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Strabismus, also known as crossed or turned eye, is the medical term used when the two eyes are not straight. It occurs in approximately 2 to 4 percent of the population.



It is possible to examine a child of any age for squint and determine whether the eyes are properly focused. If you are not sure whether your child’s eyes are straight, consult your family doctor, who may advise referring the child to an ophthalmologist.

The ophthalmologist may use special tests, such as prism testing, to evaluate the alignment of the eyes.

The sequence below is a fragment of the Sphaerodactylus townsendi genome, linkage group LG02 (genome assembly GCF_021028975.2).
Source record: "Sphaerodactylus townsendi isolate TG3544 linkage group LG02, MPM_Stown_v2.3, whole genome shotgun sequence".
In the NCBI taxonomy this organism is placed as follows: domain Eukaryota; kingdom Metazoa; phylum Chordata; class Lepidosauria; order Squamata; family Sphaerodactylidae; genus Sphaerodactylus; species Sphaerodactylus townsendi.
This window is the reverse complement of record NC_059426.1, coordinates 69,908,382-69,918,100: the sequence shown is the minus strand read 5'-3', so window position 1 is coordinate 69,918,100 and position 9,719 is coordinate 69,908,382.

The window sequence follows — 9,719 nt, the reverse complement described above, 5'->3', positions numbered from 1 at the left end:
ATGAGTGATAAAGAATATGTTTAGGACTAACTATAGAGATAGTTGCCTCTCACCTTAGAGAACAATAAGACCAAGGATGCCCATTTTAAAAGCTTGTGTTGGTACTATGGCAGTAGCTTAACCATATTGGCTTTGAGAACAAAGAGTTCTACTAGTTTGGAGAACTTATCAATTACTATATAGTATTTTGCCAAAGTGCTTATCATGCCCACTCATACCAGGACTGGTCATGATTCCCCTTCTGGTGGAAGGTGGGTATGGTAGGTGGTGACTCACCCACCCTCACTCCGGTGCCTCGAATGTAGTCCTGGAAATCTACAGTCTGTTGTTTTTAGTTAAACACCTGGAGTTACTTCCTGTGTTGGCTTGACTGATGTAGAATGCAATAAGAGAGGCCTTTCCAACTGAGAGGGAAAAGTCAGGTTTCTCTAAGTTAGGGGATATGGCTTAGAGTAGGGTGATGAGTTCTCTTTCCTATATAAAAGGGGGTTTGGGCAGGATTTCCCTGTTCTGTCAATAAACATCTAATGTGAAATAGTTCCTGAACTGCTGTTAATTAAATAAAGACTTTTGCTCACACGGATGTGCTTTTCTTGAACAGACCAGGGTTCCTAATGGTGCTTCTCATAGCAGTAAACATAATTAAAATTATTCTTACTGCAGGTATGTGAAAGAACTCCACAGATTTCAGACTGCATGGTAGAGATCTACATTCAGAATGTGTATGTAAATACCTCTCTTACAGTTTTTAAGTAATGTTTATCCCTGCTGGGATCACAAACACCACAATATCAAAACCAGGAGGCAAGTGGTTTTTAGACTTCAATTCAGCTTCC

Risk Factors

Most commonly, a tendency to have some type of squint is inherited. If any members of your family have had squint, the condition is more likely to develop in your child.

Sometimes the condition is due to the eyes being far-sighted and the need for corrective eyeglasses or, occasionally, to some muscle abnormality. Very rarely, squint may be secondary to a serious abnormality inside the eye, such as a cataract or tumour.


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